Chief: Drug problem not worse in Toronto
TORONTO – City Police Chief Randy Henry leaned back in his chair when asked if the recent number of drug busts in the city means the problem is worse in the Gem City than other surrounding municipalities.
“No,” he said. “We’re getting this reputation, but we have the same drug problems as everyone else. We’re just dealing with ours.”
A large number of high-profile drug busts in the city in the past two years, including the recent arrest of suspects during the largest heroin bust ever in Toronto – 100 grams of heroin with a street value of $40,000 – have some wondering whether the Gem City has become a haven for drug users and dealers. Henry said it may seem that way, but only because of the city’s commitment to get rid of the dealers.
The past three years have seen an influx of newer, younger officers willing to tackle the problem and other related offenses, both large and small. The number of citations and arrests have tripled from three years ago, according to City Police records.
“Normally we don’t deal with big major drug dealers,” continued Henry, adding most arrested are small-time users and “petty,” low-level dealers. “We’re mostly dealing with the low-end users and dealers.”
Henry said the idea is to send a message to dealers and users if they use in Toronto, they lose, and to keep constant pressure on dealers and users.
“A lot of these people are from out of town, and we’re arresting them,” he said. “They didn’t grow up here. A lot of times we set up these drug buys, and (users) are going out of town to buy drugs.
Henry said the other offenses tied to drug abuse also are part of the problem, such as addicts shoplifting, breaking and entering into residences and unlocked vehicles and stealing for drug money.
“These people get high every day, and they have one thought when they get up in the morning – to target someone into becoming a victim,” said Henry, adding addicts seek “soft” targets to rob and steal from. “A lot of them aren’t breaking into cars like they used to because (of car alarms), and they are looking for vehicles that aren’t locked.”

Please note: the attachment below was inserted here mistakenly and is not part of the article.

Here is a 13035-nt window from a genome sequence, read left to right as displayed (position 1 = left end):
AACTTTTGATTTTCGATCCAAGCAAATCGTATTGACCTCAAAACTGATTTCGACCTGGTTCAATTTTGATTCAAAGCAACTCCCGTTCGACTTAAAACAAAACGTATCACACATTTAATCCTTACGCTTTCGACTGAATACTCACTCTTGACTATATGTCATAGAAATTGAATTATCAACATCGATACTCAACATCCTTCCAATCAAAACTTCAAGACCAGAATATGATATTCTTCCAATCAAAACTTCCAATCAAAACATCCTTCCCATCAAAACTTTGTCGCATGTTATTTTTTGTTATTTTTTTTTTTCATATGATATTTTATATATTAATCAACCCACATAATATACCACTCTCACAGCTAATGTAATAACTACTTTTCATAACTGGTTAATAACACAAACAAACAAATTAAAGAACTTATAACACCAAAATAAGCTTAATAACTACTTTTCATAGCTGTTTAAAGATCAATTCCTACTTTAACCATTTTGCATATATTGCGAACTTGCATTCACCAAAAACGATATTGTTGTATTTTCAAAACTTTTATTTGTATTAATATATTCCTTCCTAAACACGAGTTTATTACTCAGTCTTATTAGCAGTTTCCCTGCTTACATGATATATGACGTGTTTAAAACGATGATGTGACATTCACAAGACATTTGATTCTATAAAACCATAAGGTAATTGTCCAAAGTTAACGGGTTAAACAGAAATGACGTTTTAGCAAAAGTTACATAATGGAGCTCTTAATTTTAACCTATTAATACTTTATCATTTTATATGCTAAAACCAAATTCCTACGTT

Henry said the best way not to become a victim is to keep houses, vehicles and other “soft” targets locked.
“Toronto isn’t what it used to be,” said the chief. “It’s changed.”
Henry said there are a couple of causes for the increased drug use, including a poor economic climate and lack of jobs. He added many users begin recreationally and end up as full-blown addicts.
“They have too much time on their hands,” he said. “They get addicted and they can’t get off of it.
“A lot of times it’s boyfriends or significant others that set up a drug business (at a woman’s residence), get arrested and leave these girls homeless and high and dry.”
Henry said some drug abusers who have been busted are incarcerated, where they have no choice but to quit doing drugs.
“Some of them come back and thank us after being arrested because it was the only way they could get off of (drugs),” said the chief.
Henry said another problem is negligent landlords who rent to anyone without doing any kind of background checks to determine what kind of tenant they are renting to.
“A lot of these landlords don’t live live in Toronto, and these houses are in deplorable condition,” Henry said. “Some of them are virtual slumlords. We have the same problems at the same addresses over and over.”
Henry said he is not sure law enforcement will ever be able to completely wipe out drug dealing and abuse in the city because the problem is so pervasive.
“At first it was prescription drugs, until doctors started cracking down on writing prescriptions,” he said. “Now the big one is heroin because it’s cheap and easy to find. It’s never-ending. It’s also an expensive battle. We spend thousands of dollars every year just on drug buys. Once they get a foothold, it’s difficult to reel it in. There are houses we’re looking at right now (for suspected drug activity).”
The chief said the best tool law enforcement has been citizens who tip authorities off to suspected drug activity.
“Citizen involvement is our biggest ally because we don’t have a full-time drug task force here,” he said. “The (Jefferson County) sheriff and the Jefferson County Drug Task Force are always there to help us out.”
Henry said all tips to police are “completely confidential. We never name tipsters. If (a person) wants to report something anonymously, that’s fine.”
To reach Toronto Police, call (740) 537- 1591.